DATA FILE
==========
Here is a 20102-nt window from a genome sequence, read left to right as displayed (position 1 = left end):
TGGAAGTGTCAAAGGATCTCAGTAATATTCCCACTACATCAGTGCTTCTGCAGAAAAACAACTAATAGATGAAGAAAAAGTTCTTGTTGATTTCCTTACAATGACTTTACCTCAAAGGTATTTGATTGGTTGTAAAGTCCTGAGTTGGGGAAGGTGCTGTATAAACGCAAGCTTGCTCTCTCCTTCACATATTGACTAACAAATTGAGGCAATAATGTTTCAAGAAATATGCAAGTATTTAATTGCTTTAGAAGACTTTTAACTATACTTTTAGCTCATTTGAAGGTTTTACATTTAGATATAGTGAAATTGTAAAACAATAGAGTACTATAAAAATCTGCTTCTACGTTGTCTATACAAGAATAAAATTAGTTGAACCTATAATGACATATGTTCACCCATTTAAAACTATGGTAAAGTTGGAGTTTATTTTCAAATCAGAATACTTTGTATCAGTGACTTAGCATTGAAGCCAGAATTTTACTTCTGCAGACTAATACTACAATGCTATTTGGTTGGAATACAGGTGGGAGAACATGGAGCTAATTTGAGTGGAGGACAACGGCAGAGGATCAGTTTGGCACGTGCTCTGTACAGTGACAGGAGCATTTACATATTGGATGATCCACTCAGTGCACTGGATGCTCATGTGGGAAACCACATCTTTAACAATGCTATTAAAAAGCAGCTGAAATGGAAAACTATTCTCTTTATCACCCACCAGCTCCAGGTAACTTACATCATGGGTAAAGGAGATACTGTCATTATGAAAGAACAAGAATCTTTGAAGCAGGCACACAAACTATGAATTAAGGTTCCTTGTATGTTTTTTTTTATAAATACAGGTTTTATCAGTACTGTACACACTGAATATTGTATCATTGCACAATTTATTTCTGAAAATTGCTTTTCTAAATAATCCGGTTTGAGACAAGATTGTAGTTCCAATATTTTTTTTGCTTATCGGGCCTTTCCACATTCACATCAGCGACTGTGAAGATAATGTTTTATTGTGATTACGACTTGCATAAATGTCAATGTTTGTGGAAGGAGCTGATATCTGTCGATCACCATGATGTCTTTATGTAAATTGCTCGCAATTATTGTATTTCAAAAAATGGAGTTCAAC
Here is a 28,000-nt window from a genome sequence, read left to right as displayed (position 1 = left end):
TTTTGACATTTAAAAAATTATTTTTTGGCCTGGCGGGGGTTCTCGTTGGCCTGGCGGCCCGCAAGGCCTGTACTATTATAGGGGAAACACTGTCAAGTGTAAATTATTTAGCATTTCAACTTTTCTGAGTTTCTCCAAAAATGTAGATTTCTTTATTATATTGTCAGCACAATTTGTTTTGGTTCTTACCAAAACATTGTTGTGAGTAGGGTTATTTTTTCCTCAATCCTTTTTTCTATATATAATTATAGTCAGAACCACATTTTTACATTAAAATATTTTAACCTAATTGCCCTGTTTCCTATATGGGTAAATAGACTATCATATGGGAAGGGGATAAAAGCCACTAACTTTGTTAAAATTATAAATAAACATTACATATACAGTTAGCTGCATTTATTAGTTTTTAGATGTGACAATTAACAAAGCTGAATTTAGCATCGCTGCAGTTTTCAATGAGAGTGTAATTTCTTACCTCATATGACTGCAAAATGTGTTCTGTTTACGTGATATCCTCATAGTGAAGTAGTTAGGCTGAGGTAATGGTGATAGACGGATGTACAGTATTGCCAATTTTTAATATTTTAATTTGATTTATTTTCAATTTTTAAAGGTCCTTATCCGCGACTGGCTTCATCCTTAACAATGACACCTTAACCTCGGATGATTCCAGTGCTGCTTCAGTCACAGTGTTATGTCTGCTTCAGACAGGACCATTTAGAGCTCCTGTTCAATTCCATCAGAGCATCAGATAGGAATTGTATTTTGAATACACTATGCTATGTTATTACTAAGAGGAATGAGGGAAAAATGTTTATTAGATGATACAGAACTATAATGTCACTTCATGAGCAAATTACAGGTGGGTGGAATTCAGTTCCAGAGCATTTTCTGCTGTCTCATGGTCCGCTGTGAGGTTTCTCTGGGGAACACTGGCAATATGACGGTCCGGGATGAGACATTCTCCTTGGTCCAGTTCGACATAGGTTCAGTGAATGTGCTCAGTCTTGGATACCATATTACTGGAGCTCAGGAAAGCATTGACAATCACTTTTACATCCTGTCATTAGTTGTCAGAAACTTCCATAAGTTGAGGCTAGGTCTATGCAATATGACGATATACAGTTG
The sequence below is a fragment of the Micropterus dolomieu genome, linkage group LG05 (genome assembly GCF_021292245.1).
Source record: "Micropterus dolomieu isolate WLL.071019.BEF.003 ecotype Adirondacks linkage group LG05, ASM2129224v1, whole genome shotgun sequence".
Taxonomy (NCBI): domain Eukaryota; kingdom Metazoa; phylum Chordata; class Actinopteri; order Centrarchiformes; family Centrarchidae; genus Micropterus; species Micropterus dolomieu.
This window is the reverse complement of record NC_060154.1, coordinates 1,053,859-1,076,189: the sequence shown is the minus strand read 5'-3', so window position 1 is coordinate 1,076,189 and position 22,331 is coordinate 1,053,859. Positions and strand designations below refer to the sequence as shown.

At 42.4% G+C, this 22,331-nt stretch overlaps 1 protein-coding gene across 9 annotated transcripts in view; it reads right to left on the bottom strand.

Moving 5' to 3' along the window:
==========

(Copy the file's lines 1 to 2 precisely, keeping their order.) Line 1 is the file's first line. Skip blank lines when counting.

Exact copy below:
Here is a 20102-nt window from a genome sequence, read left to right as displayed (position 1 = left end):
TGGAAGTGTCAAAGGATCTCAGTAATATTCCCACTACATCAGTGCTTCTGCAGAAAAACAACTAATAGATGAAGAAAAAGTTCTTGTTGATTTCCTTACAATGACTTTACCTCAAAGGTATTTGATTGGTTGTAAAGTCCTGAGTTGGGGAAGGTGCTGTATAAACGCAAGCTTGCTCTCTCCTTCACATATTGACTAACAAATTGAGGCAATAATGTTTCAAGAAATATGCAAGTATTTAATTGCTTTAGAAGACTTTTAACTATACTTTTAGCTCATTTGAAGGTTTTACATTTAGATATAGTGAAATTGTAAAACAATAGAGTACTATAAAAATCTGCTTCTACGTTGTCTATACAAGAATAAAATTAGTTGAACCTATAATGACATATGTTCACCCATTTAAAACTATGGTAAAGTTGGAGTTTATTTTCAAATCAGAATACTTTGTATCAGTGACTTAGCATTGAAGCCAGAATTTTACTTCTGCAGACTAATACTACAATGCTATTTGGTTGGAATACAGGTGGGAGAACATGGAGCTAATTTGAGTGGAGGACAACGGCAGAGGATCAGTTTGGCACGTGCTCTGTACAGTGACAGGAGCATTTACATATTGGATGATCCACTCAGTGCACTGGATGCTCATGTGGGAAACCACATCTTTAACAATGCTATTAAAAAGCAGCTGAAATGGAAAACTATTCTCTTTATCACCCACCAGCTCCAGGTAACTTACATCATGGGTAAAGGAGATACTGTCATTATGAAAGAACAAGAATCTTTGAAGCAGGCACACAAACTATGAATTAAGGTTCCTTGTATGTTTTTTTTTATAAATACAGGTTTTATCAGTACTGTACACACTGAATATTGTATCATTGCACAATTTATTTCTGAAAATTGCTTTTCTAAATAATCCGGTTTGAGACAAGATTGTAGTTCCAATATTTTTTTTGCTTATCGGGCCTTTCCACATTCACATCAGCGACTGTGAAGATAATGTTTTATTGTGATTACGACTTGCATAAATGTCAATGTTTGTGGAAGGAGCTGATATCTGTCGATCACCATGATGTCTTTATGTAAATTGCTCGCAATTATTGTATTTCAAAAAATGGAGTTCAAC